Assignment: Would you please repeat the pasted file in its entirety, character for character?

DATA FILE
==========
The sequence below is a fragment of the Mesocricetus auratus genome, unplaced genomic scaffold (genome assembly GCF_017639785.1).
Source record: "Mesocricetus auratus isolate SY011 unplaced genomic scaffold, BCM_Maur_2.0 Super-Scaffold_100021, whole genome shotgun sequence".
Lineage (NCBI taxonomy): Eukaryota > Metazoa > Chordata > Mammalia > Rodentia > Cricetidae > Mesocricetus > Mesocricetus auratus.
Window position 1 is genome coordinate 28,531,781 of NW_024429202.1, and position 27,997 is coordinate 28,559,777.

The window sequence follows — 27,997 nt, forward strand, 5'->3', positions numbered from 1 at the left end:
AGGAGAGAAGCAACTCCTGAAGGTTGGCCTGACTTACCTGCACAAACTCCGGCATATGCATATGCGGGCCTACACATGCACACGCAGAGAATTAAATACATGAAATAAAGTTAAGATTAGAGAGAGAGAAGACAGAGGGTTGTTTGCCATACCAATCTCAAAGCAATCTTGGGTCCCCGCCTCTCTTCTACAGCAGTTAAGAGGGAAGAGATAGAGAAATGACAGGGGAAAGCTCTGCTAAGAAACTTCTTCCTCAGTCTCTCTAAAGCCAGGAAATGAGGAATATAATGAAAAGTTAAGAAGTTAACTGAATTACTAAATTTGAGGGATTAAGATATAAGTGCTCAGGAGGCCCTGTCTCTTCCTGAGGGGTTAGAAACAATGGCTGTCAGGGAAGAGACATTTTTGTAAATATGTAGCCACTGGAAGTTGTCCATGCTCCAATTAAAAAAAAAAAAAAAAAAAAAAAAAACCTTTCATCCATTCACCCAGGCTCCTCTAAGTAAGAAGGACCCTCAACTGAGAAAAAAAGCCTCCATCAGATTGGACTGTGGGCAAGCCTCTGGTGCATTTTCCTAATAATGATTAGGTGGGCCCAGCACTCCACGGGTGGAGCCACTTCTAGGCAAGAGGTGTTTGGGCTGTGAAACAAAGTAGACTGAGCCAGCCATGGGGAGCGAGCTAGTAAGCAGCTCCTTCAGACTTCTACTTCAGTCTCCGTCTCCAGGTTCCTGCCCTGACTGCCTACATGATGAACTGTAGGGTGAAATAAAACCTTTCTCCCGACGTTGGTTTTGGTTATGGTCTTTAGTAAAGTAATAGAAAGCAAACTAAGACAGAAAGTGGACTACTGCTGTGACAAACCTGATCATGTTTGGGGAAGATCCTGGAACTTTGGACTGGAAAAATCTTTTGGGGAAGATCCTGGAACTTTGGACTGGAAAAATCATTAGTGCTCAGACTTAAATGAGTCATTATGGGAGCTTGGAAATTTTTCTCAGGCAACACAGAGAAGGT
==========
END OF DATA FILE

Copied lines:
The sequence below is a fragment of the Mesocricetus auratus genome, unplaced genomic scaffold (genome assembly GCF_017639785.1).
Source record: "Mesocricetus auratus isolate SY011 unplaced genomic scaffold, BCM_Maur_2.0 Super-Scaffold_100021, whole genome shotgun sequence".
Lineage (NCBI taxonomy): Eukaryota > Metazoa > Chordata > Mammalia > Rodentia > Cricetidae > Mesocricetus > Mesocricetus auratus.
Window position 1 is genome coordinate 28,531,781 of NW_024429202.1, and position 27,997 is coordinate 28,559,777.

The window sequence follows — 27,997 nt, forward strand, 5'->3', positions numbered from 1 at the left end:
AGGAGAGAAGCAACTCCTGAAGGTTGGCCTGACTTACCTGCACAAACTCCGGCATATGCATATGCGGGCCTACACATGCACACGCAGAGAATTAAATACATGAAATAAAGTTAAGATTAGAGAGAGAGAAGACAGAGGGTTGTTTGCCATACCAATCTCAAAGCAATCTTGGGTCCCCGCCTCTCTTCTACAGCAGTTAAGAGGGAAGAGATAGAGAAATGACAGGGGAAAGCTCTGCTAAGAAACTTCTTCCTCAGTCTCTCTAAAGCCAGGAAATGAGGAATATAATGAAAAGTTAAGAAGTTAACTGAATTACTAAATTTGAGGGATTAAGATATAAGTGCTCAGGAGGCCCTGTCTCTTCCTGAGGGGTTAGAAACAATGGCTGTCAGGGAAGAGACATTTTTGTAAATATGTAGCCACTGGAAGTTGTCCATGCTCCAATTAAAAAAAAAAAAAAAAAAAAAAAAAACCTTTCATCCATTCACCCAGGCTCCTCTAAGTAAGAAGGACCCTCAACTGAGAAAAAAAGCCTCCATCAGATTGGACTGTGGGCAAGCCTCTGGTGCATTTTCCTAATAATGATTAGGTGGGCCCAGCACTCCACGGGTGGAGCCACTTCTAGGCAAGAGGTGTTTGGGCTGTGAAACAAAGTAGACTGAGCCAGCCATGGGGAGCGAGCTAGTAAGCAGCTCCTTCAGACTTCTACTTCAGTCTCCGTCTCCAGGTTCCTGCCCTGACTGCCTACATGATGAACTGTAGGGTGAAATAAAACCTTTCTCCCGACGTTGGTTTTGGTTATGGTCTTTAGTAAAGTAATAGAAAGCAAACTAAGACAGAAAGTGGACTACTGCTGTGACAAACCTGATCATGTTTGGGGAAGATCCTGGAACTTTGGACTGGAAAAATCTTTTGGGGAAGATCCTGGAACTTTGGACTGGAAAAATCATTAGTGCTCAGACTTAAATGAGTCATTATGGGAGCTTGGAAATTTTTCTCAGGCAACACAGAGAAGGT